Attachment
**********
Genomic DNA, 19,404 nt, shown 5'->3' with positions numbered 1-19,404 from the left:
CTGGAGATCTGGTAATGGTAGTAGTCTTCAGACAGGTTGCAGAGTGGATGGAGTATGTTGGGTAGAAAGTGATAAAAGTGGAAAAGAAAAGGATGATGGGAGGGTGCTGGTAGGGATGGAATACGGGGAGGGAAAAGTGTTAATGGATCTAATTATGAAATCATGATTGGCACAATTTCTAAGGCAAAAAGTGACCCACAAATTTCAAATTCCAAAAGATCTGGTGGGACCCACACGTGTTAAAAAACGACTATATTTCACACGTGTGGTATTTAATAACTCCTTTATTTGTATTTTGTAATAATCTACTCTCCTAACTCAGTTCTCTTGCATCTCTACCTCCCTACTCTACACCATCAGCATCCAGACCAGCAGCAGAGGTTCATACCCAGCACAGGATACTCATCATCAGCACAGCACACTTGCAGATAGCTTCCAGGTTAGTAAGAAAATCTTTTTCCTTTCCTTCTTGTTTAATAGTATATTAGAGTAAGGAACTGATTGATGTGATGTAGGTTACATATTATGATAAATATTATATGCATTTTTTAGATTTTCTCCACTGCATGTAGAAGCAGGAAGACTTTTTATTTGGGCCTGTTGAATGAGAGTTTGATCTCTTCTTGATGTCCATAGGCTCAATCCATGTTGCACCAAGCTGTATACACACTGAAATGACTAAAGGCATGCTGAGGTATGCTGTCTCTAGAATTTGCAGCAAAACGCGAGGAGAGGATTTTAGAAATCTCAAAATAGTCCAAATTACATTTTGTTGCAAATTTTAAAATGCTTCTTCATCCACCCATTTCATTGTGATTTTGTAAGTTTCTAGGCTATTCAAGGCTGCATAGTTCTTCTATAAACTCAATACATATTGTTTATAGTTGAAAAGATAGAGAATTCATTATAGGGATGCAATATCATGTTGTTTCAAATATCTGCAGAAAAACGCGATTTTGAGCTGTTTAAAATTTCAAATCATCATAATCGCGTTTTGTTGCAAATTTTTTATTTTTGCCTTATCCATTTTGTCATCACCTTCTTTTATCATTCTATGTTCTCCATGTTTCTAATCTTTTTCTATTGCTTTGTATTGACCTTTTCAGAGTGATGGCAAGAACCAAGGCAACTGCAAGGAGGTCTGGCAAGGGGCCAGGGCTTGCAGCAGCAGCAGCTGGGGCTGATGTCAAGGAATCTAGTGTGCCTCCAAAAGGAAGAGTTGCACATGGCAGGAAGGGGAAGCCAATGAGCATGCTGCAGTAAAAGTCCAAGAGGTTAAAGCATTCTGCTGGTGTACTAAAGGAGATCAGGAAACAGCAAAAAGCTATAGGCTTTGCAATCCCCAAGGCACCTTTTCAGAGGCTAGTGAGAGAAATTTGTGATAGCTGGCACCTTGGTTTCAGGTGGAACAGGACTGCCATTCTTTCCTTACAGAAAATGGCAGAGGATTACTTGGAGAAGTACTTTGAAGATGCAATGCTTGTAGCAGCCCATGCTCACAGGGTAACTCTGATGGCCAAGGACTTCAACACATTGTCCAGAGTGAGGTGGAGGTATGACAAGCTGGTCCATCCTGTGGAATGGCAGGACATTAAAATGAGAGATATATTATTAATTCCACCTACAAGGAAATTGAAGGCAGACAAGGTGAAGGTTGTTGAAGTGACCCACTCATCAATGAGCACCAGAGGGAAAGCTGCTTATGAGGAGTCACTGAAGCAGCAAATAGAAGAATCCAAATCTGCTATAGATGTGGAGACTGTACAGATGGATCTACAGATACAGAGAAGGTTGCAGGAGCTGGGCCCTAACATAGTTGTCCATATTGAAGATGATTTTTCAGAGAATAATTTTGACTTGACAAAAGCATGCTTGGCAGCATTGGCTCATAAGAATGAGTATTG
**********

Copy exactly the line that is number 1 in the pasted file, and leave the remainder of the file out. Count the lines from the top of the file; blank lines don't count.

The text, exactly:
Genomic DNA, 19,404 nt, shown 5'->3' with positions numbered 1-19,404 from the left: